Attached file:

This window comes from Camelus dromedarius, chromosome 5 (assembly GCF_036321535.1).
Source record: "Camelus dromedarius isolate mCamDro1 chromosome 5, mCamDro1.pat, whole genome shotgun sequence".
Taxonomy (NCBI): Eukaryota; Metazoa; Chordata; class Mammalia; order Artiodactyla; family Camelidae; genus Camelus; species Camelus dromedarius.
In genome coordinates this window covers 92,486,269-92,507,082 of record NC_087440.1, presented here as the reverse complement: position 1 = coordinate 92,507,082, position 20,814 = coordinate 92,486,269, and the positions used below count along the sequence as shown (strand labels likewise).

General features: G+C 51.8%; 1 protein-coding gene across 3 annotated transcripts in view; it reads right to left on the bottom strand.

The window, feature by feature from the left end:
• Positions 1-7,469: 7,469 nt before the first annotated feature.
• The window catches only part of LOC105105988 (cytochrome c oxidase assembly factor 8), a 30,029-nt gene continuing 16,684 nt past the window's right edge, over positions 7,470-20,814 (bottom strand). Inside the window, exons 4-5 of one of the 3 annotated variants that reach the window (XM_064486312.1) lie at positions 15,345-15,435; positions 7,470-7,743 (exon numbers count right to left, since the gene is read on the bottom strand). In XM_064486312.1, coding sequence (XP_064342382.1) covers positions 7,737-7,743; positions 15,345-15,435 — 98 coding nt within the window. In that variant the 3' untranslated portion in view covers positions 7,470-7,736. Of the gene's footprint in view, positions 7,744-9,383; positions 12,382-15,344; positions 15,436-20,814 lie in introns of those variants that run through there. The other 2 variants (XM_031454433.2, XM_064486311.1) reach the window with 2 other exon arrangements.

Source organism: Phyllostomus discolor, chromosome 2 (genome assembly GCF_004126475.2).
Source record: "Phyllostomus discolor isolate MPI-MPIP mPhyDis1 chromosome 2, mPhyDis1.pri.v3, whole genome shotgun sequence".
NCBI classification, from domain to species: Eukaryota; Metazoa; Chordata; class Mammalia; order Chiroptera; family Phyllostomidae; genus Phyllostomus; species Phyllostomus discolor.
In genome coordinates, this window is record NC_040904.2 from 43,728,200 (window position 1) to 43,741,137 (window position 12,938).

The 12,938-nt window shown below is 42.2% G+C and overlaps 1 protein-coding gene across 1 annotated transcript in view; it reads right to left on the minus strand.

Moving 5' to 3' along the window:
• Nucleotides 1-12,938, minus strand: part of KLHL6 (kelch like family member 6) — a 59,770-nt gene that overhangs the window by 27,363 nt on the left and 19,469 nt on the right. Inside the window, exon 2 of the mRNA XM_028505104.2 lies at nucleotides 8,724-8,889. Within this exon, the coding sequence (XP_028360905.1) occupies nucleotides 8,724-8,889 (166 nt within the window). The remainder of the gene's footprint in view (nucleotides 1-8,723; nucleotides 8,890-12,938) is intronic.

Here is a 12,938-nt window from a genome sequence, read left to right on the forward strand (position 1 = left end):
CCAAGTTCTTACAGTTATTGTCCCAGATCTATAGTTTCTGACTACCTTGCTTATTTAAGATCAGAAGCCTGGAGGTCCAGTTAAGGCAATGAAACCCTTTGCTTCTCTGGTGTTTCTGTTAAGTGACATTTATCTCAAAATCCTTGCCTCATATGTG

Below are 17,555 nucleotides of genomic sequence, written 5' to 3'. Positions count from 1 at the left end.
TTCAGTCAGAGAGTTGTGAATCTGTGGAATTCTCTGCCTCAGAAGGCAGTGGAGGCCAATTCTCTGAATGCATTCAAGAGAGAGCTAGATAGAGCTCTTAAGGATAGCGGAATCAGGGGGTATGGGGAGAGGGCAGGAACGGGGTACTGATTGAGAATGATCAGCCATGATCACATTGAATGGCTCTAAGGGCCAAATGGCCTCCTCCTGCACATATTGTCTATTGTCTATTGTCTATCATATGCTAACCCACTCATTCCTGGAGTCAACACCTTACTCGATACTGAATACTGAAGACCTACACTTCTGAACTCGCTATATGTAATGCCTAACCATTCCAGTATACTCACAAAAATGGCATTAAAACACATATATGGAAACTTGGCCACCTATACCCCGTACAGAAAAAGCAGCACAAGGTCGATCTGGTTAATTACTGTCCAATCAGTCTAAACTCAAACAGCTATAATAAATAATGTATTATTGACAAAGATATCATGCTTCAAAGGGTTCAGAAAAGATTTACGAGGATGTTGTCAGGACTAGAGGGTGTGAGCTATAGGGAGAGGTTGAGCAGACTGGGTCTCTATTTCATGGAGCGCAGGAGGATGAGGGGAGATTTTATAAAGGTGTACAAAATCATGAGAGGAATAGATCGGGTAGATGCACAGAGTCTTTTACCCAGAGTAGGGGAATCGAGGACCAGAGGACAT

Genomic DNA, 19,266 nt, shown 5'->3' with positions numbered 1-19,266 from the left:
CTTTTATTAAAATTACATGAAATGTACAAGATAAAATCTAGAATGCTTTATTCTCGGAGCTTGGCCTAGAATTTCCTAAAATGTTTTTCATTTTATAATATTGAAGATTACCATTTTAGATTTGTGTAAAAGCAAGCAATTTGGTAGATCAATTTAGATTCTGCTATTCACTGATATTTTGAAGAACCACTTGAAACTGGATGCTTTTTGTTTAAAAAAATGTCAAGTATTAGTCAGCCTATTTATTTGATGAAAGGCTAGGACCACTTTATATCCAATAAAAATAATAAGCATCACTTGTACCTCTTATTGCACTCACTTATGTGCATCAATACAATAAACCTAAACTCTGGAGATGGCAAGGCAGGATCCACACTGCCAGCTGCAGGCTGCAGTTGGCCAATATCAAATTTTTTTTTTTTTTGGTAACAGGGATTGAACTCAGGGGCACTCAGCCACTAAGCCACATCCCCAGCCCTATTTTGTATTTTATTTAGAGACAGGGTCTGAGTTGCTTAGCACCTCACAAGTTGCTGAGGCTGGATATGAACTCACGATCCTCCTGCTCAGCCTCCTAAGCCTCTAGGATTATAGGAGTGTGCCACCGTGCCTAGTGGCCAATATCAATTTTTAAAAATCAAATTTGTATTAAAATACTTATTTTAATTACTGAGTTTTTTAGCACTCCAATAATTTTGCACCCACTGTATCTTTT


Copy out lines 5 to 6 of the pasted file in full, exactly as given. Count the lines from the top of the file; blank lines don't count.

General features: G+C 51.8%; 1 protein-coding gene across 3 annotated transcripts in view; it reads right to left on the bottom strand.

The window, feature by feature from the left end: